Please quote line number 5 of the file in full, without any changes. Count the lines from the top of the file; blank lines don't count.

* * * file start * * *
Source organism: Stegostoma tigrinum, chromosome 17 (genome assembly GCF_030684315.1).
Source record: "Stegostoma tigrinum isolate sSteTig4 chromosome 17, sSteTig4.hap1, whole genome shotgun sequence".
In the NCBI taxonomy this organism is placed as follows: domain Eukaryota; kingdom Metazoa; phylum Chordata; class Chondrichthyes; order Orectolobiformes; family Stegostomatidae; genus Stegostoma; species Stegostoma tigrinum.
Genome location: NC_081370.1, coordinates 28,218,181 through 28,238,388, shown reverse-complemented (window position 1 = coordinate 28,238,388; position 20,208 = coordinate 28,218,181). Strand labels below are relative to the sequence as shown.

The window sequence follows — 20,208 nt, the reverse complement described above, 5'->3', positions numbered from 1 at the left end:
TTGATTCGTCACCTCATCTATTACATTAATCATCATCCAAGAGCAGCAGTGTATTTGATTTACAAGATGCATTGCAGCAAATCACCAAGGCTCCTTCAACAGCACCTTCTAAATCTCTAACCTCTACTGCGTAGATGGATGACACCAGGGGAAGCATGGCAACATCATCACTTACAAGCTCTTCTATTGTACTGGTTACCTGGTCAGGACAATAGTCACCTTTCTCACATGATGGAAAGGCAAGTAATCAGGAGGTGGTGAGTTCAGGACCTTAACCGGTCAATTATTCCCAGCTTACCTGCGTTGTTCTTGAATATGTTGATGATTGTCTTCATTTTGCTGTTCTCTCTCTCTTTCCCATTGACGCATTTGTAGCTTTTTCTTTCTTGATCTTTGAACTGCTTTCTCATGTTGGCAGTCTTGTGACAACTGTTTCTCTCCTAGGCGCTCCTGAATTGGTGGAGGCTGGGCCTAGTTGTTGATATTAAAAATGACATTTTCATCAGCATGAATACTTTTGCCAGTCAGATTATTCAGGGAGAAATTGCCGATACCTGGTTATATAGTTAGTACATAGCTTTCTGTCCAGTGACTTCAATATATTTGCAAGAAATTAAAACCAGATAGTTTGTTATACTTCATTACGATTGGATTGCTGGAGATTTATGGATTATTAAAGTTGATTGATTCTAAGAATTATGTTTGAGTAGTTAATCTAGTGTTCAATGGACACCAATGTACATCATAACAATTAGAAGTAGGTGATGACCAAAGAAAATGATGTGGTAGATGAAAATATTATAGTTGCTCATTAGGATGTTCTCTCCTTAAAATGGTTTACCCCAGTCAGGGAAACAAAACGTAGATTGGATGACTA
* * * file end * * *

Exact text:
The window sequence follows — 20,208 nt, the reverse complement described above, 5'->3', positions numbered from 1 at the left end: